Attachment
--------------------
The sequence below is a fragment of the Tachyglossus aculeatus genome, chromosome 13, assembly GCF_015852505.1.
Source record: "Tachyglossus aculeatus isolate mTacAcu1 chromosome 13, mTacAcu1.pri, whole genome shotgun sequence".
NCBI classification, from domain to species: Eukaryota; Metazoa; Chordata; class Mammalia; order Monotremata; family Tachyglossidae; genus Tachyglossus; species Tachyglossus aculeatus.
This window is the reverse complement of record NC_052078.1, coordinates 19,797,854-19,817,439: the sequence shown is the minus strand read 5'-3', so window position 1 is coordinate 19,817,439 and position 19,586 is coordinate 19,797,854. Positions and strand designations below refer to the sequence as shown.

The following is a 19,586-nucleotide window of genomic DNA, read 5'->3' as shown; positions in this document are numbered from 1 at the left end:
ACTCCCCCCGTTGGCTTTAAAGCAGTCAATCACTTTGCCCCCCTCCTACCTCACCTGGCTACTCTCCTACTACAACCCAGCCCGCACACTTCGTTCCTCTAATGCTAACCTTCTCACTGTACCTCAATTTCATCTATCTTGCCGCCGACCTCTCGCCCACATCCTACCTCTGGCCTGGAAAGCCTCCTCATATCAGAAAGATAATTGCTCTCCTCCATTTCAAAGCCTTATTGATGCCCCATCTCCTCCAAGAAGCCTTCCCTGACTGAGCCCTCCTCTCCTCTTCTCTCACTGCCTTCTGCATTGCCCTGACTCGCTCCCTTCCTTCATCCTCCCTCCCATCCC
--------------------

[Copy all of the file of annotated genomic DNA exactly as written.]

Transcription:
The sequence below is a fragment of the Tachyglossus aculeatus genome, chromosome 13, assembly GCF_015852505.1.
Source record: "Tachyglossus aculeatus isolate mTacAcu1 chromosome 13, mTacAcu1.pri, whole genome shotgun sequence".
NCBI classification, from domain to species: Eukaryota; Metazoa; Chordata; class Mammalia; order Monotremata; family Tachyglossidae; genus Tachyglossus; species Tachyglossus aculeatus.
This window is the reverse complement of record NC_052078.1, coordinates 19,797,854-19,817,439: the sequence shown is the minus strand read 5'-3', so window position 1 is coordinate 19,817,439 and position 19,586 is coordinate 19,797,854. Positions and strand designations below refer to the sequence as shown.

The following is a 19,586-nucleotide window of genomic DNA, read 5'->3' as shown; positions in this document are numbered from 1 at the left end:
ACTCCCCCCGTTGGCTTTAAAGCAGTCAATCACTTTGCCCCCCTCCTACCTCACCTGGCTACTCTCCTACTACAACCCAGCCCGCACACTTCGTTCCTCTAATGCTAACCTTCTCACTGTACCTCAATTTCATCTATCTTGCCGCCGACCTCTCGCCCACATCCTACCTCTGGCCTGGAAAGCCTCCTCATATCAGAAAGATAATTGCTCTCCTCCATTTCAAAGCCTTATTGATGCCCCATCTCCTCCAAGAAGCCTTCCCTGACTGAGCCCTCCTCTCCTCTTCTCTCACTGCCTTCTGCATTGCCCTGACTCGCTCCCTTCCTTCATCCTCCCTCCCATCCC